The rights of parents to the custody of their children, however, is not absolute. Barlow, supra. The state has an interest in the welfare and health of children. See Roe v. Wade, 410 U.S. 113, 93 S.Ct. 705, 35 L.Ed.2d 147 (1973). If the interest of the state is great enough — that is, if the welfare of the child is seriously jeopardized — the state may act and invade the rights of the parent and the family. Of no little concern in this balancing process are the rights of the child. The bundle of rights a child may have does not lend itself to a comprehensive list. But the child is entitled to have his or her basic needs cared for. If the parent fails to furnish these needs, the state may and should act on behalf of the child. In a case involving the custody of children, our paramount interest is always the best interest of the child. In re Marriage of Gove, 117 Ariz. 324, 572 P.2d 458 (App. 1977).

The Court of Appeals read our juvenile statutes as demanding that "every child in Arizona is entitled to a home where the parent or guardian is willing to seek medical attention for him [or her] should he [or she] become sick or injured." 133 Ariz. at 166, 650 P.2d at 468 (emphasis added). We agree with this reading of our statutes. At this juncture we depart from the analysis of the appellate court because the Drew children are not known to be sick or injured, and, therefore, there is no known need of medical attention. The evidence from the dependency hearing indicates that after Therial's death, two D.E.S. caseworkers went to the Drew home. The caseworkers identified themselves and Mrs. Drew invited them into her home. They discussed Therial's death and Mrs. Drew explained to the caseworkers that the other seven children were in good health. During the twenty-minute interview the caseworkers observed several well-dressed and wellfed children, presumably the Drew children, dash in and out of the house apparently at play. The caseworkers did not interview or ask to speak with any of the children. In fact, the caseworkers did not even know the names of the Drew children. The names had to be obtained from the superintendent of schools, who testified that the children have good attendance records. It is on the basis of this twenty-minute interview that D.E.S. now seeks to declare these children abused, neglected, and dependent on the state. We cannot and will not say that a woman's statement that she will not seek future medical care for her children who appear physically fit is not exercising parental care.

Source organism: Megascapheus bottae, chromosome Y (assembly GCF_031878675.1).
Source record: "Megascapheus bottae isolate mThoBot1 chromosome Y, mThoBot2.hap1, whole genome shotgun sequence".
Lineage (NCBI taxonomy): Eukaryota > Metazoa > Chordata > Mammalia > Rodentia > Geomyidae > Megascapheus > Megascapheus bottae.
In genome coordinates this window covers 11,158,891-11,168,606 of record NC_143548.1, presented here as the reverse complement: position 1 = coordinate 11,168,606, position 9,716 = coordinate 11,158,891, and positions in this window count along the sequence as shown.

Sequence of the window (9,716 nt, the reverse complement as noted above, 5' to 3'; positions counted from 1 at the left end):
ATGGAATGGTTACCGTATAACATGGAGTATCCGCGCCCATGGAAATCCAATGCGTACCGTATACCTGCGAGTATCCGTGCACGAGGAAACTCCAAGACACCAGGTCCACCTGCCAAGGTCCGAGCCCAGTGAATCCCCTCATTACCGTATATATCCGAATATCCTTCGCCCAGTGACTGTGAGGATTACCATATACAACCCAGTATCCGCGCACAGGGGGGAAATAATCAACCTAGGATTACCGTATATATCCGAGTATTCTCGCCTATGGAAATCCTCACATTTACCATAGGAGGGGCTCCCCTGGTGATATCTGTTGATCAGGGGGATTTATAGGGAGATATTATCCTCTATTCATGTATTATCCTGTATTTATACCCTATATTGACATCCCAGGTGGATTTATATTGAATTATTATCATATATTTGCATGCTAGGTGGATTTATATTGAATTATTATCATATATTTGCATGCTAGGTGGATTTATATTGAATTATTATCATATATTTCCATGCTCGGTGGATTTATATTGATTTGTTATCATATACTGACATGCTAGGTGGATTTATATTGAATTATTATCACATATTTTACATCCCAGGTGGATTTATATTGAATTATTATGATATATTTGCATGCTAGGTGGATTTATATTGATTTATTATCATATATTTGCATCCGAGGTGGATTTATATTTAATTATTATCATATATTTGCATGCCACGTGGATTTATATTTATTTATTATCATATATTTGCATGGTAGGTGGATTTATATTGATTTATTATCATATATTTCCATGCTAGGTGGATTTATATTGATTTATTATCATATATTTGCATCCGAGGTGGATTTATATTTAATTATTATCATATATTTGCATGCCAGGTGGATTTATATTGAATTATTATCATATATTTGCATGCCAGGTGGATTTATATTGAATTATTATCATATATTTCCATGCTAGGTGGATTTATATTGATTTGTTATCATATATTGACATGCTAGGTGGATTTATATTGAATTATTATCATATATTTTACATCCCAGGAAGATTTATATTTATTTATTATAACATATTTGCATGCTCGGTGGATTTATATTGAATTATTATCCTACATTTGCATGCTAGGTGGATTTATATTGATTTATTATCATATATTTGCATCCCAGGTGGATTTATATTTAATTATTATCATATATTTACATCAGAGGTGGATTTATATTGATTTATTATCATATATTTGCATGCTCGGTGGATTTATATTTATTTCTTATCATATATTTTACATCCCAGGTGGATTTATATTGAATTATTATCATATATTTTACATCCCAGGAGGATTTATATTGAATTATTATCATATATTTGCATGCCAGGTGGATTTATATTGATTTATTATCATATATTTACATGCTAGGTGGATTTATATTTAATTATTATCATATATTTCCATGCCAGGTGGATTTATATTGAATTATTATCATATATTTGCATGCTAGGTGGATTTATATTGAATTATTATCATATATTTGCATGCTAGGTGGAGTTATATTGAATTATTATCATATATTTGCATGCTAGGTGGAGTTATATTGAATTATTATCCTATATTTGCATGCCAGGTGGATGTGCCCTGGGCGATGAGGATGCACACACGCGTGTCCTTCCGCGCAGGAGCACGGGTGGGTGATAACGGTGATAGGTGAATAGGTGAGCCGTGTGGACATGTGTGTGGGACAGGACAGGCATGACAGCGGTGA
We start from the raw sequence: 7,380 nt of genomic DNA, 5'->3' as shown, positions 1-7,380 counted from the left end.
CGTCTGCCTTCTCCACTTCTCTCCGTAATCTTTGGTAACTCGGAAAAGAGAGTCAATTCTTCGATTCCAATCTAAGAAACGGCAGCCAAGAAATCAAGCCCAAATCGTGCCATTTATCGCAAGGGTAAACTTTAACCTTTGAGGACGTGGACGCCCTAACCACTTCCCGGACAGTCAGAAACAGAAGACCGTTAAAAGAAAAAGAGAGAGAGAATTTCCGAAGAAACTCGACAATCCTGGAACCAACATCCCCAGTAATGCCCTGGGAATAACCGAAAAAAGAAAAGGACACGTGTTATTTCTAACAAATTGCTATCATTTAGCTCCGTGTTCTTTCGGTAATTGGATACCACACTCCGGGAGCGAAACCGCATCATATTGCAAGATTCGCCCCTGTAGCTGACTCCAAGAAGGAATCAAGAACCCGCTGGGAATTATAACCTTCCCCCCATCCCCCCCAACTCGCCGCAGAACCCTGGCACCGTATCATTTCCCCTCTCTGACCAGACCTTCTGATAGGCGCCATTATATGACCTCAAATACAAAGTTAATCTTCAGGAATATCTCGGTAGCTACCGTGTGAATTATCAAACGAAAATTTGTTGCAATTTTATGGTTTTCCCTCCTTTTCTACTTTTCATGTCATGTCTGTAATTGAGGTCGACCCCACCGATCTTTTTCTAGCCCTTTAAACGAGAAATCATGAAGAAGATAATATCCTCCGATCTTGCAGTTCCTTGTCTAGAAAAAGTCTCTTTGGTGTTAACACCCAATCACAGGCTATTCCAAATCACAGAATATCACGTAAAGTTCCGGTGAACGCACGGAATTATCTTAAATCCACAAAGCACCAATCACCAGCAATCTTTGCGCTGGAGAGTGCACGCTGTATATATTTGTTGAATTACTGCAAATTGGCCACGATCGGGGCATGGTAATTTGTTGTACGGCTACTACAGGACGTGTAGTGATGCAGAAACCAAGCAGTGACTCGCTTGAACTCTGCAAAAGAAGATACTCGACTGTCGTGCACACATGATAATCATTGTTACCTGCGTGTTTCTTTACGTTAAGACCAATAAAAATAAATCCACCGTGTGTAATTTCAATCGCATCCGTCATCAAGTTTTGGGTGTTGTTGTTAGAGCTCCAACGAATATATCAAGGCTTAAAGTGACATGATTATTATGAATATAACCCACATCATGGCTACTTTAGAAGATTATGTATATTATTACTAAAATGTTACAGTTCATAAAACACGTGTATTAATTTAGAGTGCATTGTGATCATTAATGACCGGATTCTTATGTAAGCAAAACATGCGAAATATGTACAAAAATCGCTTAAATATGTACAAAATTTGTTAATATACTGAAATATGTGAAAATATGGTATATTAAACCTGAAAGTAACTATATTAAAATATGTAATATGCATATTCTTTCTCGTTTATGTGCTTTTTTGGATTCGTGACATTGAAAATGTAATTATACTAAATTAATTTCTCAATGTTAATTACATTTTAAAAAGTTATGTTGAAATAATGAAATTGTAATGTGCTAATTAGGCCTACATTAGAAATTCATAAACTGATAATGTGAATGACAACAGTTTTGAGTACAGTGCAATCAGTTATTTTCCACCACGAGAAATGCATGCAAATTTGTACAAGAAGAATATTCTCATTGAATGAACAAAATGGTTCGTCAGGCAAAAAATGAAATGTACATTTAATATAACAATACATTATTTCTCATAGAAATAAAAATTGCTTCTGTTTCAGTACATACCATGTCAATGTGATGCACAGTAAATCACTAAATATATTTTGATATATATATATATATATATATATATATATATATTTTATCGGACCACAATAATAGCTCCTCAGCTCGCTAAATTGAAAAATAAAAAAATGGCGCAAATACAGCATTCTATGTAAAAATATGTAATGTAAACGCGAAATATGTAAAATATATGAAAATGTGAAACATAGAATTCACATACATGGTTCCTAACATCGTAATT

We do not think a twenty-minute interview would satisfy A.R.S. § 8-546.01(C)(3)(b) which requires "a prompt and thorough investigation." (Emphasis added.)

We emphasize that this would be a different case were any of these children known to be ill. A known illness would cause us to agree with the Court of Appeals that passive conduct, the failure to procure medical attention, may amount to unwillingness to exercise parental care.